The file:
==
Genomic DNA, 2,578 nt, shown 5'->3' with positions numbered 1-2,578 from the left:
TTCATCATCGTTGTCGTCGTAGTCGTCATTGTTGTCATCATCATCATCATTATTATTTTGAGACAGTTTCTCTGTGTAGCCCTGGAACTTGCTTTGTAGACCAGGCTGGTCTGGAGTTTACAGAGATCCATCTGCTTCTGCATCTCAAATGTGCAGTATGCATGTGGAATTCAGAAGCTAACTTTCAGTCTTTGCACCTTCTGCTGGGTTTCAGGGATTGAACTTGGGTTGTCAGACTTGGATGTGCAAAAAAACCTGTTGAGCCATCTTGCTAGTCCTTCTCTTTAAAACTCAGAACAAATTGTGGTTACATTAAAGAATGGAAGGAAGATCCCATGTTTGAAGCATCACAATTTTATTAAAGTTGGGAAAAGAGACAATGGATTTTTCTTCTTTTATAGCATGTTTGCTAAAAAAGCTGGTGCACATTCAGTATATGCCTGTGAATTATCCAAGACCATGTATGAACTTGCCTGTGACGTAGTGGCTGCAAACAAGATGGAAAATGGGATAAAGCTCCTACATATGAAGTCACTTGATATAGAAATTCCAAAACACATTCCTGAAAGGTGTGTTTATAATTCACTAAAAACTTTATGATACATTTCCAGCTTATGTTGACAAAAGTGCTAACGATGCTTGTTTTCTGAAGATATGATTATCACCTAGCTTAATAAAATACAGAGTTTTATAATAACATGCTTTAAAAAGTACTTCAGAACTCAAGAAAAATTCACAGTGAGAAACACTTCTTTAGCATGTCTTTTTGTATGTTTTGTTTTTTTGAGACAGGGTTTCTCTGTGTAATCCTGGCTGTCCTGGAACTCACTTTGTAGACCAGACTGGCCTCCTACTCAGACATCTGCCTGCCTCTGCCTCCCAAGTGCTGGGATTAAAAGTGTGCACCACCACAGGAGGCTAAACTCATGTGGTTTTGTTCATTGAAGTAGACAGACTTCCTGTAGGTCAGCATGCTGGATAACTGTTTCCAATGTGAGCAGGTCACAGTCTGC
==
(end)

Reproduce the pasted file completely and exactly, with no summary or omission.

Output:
Genomic DNA, 2,578 nt, shown 5'->3' with positions numbered 1-2,578 from the left:
TTCATCATCGTTGTCGTCGTAGTCGTCATTGTTGTCATCATCATCATCATTATTATTTTGAGACAGTTTCTCTGTGTAGCCCTGGAACTTGCTTTGTAGACCAGGCTGGTCTGGAGTTTACAGAGATCCATCTGCTTCTGCATCTCAAATGTGCAGTATGCATGTGGAATTCAGAAGCTAACTTTCAGTCTTTGCACCTTCTGCTGGGTTTCAGGGATTGAACTTGGGTTGTCAGACTTGGATGTGCAAAAAAACCTGTTGAGCCATCTTGCTAGTCCTTCTCTTTAAAACTCAGAACAAATTGTGGTTACATTAAAGAATGGAAGGAAGATCCCATGTTTGAAGCATCACAATTTTATTAAAGTTGGGAAAAGAGACAATGGATTTTTCTTCTTTTATAGCATGTTTGCTAAAAAAGCTGGTGCACATTCAGTATATGCCTGTGAATTATCCAAGACCATGTATGAACTTGCCTGTGACGTAGTGGCTGCAAACAAGATGGAAAATGGGATAAAGCTCCTACATATGAAGTCACTTGATATAGAAATTCCAAAACACATTCCTGAAAGGTGTGTTTATAATTCACTAAAAACTTTATGATACATTTCCAGCTTATGTTGACAAAAGTGCTAACGATGCTTGTTTTCTGAAGATATGATTATCACCTAGCTTAATAAAATACAGAGTTTTATAATAACATGCTTTAAAAAGTACTTCAGAACTCAAGAAAAATTCACAGTGAGAAACACTTCTTTAGCATGTCTTTTTGTATGTTTTGTTTTTTTGAGACAGGGTTTCTCTGTGTAATCCTGGCTGTCCTGGAACTCACTTTGTAGACCAGACTGGCCTCCTACTCAGACATCTGCCTGCCTCTGCCTCCCAAGTGCTGGGATTAAAAGTGTGCACCACCACAGGAGGCTAAACTCATGTGGTTTTGTTCATTGAAGTAGACAGACTTCCTGTAGGTCAGCATGCTGGATAACTGTTTCCAATGTGAGCAGGTCACAGTCTGC